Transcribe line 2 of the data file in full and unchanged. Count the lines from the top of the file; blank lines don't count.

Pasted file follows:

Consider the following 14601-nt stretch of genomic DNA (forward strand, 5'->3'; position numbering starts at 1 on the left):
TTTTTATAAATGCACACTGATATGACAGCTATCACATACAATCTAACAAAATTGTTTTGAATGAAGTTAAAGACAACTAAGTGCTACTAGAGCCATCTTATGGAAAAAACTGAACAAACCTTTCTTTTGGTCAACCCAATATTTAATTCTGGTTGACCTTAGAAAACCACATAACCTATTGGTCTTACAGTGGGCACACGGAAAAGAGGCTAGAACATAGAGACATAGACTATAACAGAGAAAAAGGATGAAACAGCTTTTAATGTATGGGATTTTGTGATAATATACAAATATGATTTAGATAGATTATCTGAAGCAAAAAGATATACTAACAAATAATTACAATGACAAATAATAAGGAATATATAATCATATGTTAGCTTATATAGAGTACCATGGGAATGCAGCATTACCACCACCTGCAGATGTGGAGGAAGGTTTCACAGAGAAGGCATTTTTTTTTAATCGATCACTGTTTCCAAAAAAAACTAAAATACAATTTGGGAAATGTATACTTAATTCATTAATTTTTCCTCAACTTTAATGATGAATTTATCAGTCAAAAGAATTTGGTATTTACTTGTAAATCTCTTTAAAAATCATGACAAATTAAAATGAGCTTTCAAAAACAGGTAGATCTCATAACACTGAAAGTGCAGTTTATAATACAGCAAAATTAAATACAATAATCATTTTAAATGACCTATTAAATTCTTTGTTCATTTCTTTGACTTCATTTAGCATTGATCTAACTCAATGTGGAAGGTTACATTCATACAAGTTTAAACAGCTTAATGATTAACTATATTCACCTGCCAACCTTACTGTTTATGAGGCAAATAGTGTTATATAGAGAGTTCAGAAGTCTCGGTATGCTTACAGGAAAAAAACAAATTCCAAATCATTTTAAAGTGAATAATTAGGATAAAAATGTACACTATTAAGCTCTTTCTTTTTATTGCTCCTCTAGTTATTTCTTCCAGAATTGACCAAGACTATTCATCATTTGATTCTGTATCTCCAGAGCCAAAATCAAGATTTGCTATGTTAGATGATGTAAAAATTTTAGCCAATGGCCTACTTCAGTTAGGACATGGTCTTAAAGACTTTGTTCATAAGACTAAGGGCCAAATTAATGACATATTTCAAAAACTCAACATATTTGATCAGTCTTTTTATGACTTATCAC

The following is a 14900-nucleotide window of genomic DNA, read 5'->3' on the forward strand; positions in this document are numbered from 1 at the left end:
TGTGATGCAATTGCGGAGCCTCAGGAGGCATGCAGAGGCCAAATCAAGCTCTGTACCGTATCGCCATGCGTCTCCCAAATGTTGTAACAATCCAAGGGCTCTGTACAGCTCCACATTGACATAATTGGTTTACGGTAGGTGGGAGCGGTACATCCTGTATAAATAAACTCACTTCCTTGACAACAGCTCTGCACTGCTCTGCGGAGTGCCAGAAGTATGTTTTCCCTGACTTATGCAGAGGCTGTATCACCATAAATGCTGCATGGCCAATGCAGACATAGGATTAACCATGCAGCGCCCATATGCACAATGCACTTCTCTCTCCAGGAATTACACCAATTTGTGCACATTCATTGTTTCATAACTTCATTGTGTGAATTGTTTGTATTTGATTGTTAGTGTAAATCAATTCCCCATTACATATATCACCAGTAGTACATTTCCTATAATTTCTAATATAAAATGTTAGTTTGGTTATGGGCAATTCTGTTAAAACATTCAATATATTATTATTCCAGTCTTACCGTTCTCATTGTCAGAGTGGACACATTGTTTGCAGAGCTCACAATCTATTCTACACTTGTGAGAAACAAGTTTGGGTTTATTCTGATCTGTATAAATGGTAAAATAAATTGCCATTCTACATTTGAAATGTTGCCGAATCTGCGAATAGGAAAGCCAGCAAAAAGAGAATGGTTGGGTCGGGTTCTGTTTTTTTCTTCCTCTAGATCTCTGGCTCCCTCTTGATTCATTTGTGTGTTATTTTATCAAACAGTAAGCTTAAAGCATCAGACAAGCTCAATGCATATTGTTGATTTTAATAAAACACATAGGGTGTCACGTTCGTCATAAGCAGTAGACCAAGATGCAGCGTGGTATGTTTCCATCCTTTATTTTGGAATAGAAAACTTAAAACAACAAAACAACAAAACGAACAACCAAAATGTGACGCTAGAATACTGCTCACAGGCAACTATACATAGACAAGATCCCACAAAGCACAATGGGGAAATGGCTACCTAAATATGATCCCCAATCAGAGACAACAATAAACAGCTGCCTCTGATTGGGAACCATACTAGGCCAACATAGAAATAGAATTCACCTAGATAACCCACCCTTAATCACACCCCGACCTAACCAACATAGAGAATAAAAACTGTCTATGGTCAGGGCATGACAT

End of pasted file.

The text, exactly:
TTTTTATAAATGCACACTGATATGACAGCTATCACATACAATCTAACAAAATTGTTTTGAATGAAGTTAAAGACAACTAAGTGCTACTAGAGCCATCTTATGGAAAAAACTGAACAAACCTTTCTTTTGGTCAACCCAATATTTAATTCTGGTTGACCTTAGAAAACCACATAACCTATTGGTCTTACAGTGGGCACACGGAAAAGAGGCTAGAACATAGAGACATAGACTATAACAGAGAAAAAGGATGAAACAGCTTTTAATGTATGGGATTTTGTGATAATATACAAATATGATTTAGATAGATTATCTGAAGCAAAAAGATATACTAACAAATAATTACAATGACAAATAATAAGGAATATATAATCATATGTTAGCTTATATAGAGTACCATGGGAATGCAGCATTACCACCACCTGCAGATGTGGAGGAAGGTTTCACAGAGAAGGCATTTTTTTTTAATCGATCACTGTTTCCAAAAAAAACTAAAATACAATTTGGGAAATGTATACTTAATTCATTAATTTTTCCTCAACTTTAATGATGAATTTATCAGTCAAAAGAATTTGGTATTTACTTGTAAATCTCTTTAAAAATCATGACAAATTAAAATGAGCTTTCAAAAACAGGTAGATCTCATAACACTGAAAGTGCAGTTTATAATACAGCAAAATTAAATACAATAATCATTTTAAATGACCTATTAAATTCTTTGTTCATTTCTTTGACTTCATTTAGCATTGATCTAACTCAATGTGGAAGGTTACATTCATACAAGTTTAAACAGCTTAATGATTAACTATATTCACCTGCCAACCTTACTGTTTATGAGGCAAATAGTGTTATATAGAGAGTTCAGAAGTCTCGGTATGCTTACAGGAAAAAAACAAATTCCAAATCATTTTAAAGTGAATAATTAGGATAAAAATGTACACTATTAAGCTCTTTCTTTTTATTGCTCCTCTAGTTATTTCTTCCAGAATTGACCAAGACTATTCATCATTTGATTCTGTATCTCCAGAGCCAAAATCAAGATTTGCTATGTTAGATGATGTAAAAATTTTAGCCAATGGCCTACTTCAGTTAGGACATGGTCTTAAAGACTTTGTTCATAAGACTAAGGGCCAAATTAATGACATATTTCAAAAACTCAACATATTTGATCAGTCTTTTTATGACTTATCAC